We’ve all got to be cognizant right now of voter violations or violations against the right of everyone to register to vote and cast a vote. You know, we have thousands and thousands of voting systems in the country, each one with a different set of rules and processes; each one run by some local jurisdiction. We thought when we passed the Help America Vote Act some years ago that it would clean up this mess. It hasn’t. We badly need to pay much stronger attention to our election system, and make sure it serves everybody fairly and justly. And make sure every citizen has a right to cast his or her vote, and most importantly, make sure that every vote is fairly counted in a public way and that a record is kept.
So one thing we all ought to be worried about is discrimination at the ballot box and the efficiency and the functionality of the election process. But you know the discrimination is so widespread and so pervasive and so harmful, it’s really almost impossible to say, this is the most important thing. All these things are important: discrimination in education and employment, in almost everything, it touches so many people lives and breeds so much harm for them. So we’ve just got to be alert to it wherever it rears its ugly head.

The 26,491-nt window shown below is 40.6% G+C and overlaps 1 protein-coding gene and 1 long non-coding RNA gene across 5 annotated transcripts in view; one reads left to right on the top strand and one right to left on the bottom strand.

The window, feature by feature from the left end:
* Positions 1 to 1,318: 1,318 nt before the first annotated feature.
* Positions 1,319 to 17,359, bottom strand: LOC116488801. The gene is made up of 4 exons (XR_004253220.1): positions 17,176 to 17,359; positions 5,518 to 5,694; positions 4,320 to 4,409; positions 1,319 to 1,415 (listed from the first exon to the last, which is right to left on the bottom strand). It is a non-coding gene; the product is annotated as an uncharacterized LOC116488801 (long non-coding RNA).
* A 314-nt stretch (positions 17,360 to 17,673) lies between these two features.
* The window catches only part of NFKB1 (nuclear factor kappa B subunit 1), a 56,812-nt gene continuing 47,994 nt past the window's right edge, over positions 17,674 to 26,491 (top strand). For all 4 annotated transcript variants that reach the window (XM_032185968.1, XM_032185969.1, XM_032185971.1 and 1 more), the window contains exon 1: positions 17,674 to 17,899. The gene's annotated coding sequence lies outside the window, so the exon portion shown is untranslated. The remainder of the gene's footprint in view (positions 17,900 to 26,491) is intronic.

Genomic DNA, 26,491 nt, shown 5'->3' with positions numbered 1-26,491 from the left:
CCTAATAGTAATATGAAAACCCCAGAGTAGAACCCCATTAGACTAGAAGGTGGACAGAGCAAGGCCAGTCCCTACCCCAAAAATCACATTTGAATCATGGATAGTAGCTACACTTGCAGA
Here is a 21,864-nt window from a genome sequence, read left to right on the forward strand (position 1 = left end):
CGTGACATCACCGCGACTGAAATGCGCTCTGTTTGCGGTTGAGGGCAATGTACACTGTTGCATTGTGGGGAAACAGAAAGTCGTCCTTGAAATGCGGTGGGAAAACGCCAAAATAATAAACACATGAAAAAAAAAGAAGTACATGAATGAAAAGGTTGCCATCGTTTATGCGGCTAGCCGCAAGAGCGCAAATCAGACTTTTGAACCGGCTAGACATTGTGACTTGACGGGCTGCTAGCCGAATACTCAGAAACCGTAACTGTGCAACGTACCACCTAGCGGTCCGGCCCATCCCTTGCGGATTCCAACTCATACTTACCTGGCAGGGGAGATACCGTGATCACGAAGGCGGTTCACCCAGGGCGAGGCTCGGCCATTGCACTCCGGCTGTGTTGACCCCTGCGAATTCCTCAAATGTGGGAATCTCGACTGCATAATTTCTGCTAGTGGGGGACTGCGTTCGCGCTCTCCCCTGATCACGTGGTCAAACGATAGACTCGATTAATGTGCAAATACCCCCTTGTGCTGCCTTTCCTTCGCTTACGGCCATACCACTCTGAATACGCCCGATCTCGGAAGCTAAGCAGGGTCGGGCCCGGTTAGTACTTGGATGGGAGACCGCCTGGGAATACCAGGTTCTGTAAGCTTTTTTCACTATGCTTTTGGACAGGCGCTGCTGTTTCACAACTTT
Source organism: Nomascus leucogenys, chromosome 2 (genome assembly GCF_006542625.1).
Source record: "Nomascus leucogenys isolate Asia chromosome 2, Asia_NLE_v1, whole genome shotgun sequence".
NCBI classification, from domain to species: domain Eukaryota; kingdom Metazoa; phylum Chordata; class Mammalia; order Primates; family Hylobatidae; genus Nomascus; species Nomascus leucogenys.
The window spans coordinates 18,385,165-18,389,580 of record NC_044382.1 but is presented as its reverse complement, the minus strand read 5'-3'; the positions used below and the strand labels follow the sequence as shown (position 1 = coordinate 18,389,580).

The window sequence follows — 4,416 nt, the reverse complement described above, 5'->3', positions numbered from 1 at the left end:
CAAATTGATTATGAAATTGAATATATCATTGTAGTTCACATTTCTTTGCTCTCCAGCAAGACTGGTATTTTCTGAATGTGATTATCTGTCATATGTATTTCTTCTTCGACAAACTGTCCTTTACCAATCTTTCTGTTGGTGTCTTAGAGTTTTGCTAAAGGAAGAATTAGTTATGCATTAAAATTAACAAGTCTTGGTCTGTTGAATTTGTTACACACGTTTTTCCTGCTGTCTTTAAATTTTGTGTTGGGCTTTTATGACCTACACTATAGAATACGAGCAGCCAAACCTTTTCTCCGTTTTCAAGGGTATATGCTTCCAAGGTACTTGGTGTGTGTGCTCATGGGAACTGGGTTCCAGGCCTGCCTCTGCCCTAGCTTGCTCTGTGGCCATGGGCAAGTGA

A lot of African-Americans, including those who would consider themselves progressive, don’t support anti-discrimination protections for gays and are especially hostile to gay marriage. How do you, if you support equal rights for gay Americans, talk to members of the African-American and Latino communities and try to bridge that divide?
Well first I’d say to people, I do support civil rights protections for people because of their sexual orientation. I personally support marriage rights, and I say personally because this is not a position the NAACP holds. We’ve never taken sides on this issue. But I say to people who hold different views, you got to stop making up your mind based on superstition. And what you believe, I think, is superstition. You believe that gay people say when they are 6 or 7 or 8 years old, say, “I guess I’ll be gay.” And then they become gay. Or, “I guess I’ll become a lesbian.” And they become a lesbian. And of course that’s just nonsense, that’s idiocy, and if you believe it you’re a fool.
And secondly, you know you might be taking instruction from the Bible. But you don’t believe everything in the Bible, do you? If you do, please, look around you. Smell the coffee. You really want to quote Leviticus, where it says where a man shall not lay with a man as he lays with a woman. But what about that section in Leviticus that says, “Thou shall not wear clothes made of different cloth.” I bet you’re wearing a silk tie, a cotton shirt, a wool suit. You don’t believe that—why do you believe the other? So stop listening to that superstition.